The EU is in a political bind as it looks into the unprecedented step of slapping sanctions against Spain and Portugal for breaching budget-deficit limits.
The European Commission is seeking the go-ahead from finance ministers to propose fines and a suspension of some EU regional-development funding after concluding that Spain and Portugal took inadequate steps to narrow deficits.
Should the finance ministers support the request as soon as next week, the commission would have 20 days to propose a set of penalties.
Any fines could be as high as 0.2% of the countries’ GDP, while the possible freezing of regional funds could be up to 0.5% of their GDP. The EU has three broad options, which involve different strategic considerations.
With popular scepticism about the EU’s supranational powers on the rise in Europe, and the European economy still struggling to emerge from the debt crisis, imposing penalties on eurozone countries runs the risk of being economically counterproductive, and provoking greater public disaffection with Brussels.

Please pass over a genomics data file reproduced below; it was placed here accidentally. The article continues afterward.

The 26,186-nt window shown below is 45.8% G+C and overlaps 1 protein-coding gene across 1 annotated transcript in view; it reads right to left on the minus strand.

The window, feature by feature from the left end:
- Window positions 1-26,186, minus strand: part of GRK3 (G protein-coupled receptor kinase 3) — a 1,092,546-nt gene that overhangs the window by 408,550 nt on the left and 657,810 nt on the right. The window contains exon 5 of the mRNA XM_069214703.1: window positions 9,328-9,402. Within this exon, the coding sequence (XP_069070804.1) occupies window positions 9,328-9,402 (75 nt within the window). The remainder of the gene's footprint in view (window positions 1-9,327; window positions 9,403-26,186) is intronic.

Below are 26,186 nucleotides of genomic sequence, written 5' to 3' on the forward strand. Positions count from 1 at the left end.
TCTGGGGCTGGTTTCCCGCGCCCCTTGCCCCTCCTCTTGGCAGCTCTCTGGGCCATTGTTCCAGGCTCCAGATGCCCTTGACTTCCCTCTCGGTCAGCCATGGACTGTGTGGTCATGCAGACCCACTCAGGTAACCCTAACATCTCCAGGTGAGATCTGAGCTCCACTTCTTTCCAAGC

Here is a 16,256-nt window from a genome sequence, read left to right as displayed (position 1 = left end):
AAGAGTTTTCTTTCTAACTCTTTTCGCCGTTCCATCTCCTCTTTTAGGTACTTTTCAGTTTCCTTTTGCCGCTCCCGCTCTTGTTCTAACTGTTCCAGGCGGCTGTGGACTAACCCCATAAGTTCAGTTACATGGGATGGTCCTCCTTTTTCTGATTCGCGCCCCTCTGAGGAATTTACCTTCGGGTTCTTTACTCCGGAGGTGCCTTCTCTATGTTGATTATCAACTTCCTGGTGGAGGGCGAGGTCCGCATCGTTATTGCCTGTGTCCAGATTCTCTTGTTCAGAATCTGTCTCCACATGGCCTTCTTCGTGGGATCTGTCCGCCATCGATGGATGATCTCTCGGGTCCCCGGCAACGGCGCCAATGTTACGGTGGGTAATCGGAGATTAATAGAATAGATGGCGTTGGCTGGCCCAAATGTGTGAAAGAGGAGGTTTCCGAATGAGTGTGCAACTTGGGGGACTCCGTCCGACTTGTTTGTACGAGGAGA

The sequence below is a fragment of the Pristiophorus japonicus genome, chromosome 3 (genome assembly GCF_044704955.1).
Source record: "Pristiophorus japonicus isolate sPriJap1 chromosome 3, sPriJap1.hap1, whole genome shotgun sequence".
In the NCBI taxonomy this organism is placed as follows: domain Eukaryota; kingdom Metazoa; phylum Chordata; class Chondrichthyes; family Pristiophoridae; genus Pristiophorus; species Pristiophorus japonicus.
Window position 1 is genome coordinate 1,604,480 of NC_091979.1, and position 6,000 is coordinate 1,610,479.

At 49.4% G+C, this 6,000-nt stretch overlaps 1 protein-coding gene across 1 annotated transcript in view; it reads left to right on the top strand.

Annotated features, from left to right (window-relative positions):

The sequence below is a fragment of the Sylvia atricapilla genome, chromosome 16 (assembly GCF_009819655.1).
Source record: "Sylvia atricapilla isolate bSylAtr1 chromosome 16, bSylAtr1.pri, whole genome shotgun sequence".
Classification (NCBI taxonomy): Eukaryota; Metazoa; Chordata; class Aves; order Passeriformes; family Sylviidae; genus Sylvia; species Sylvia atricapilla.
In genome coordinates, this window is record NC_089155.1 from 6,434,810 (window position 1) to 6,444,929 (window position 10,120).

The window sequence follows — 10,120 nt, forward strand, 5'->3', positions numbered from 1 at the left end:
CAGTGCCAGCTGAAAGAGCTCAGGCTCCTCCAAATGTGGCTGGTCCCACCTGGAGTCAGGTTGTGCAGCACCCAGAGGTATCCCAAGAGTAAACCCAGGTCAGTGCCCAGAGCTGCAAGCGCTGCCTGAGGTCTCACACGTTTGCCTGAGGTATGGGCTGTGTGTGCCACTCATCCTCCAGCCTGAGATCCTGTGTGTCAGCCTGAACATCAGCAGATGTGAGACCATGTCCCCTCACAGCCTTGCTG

Sanctions could fuel support for anti-establishment forces that have even less respect for the EU’s fiscal straitjacket than do the current governments in Madrid and Lisbon.
However, after five euro-area countries, including Spain and Portugal, required emergency international aid, and following the beefing up of the European rulebook that limits fiscal deficits to 3% of GDP, the EU would risk losing its credibility as a fiscal inspector by failing to trigger sanctions against Madrid and Lisbon.
The risk of letting Spain and Portugal off the hook may be heightened by a power struggle between the EU and another southern member state — Italy — over banks.
The Italian government is pushing the commission for leeway under EU rules that curb state aid to recapitalise Banca Monte dei Paschi di Siena and other lenders without imposing losses on creditors.
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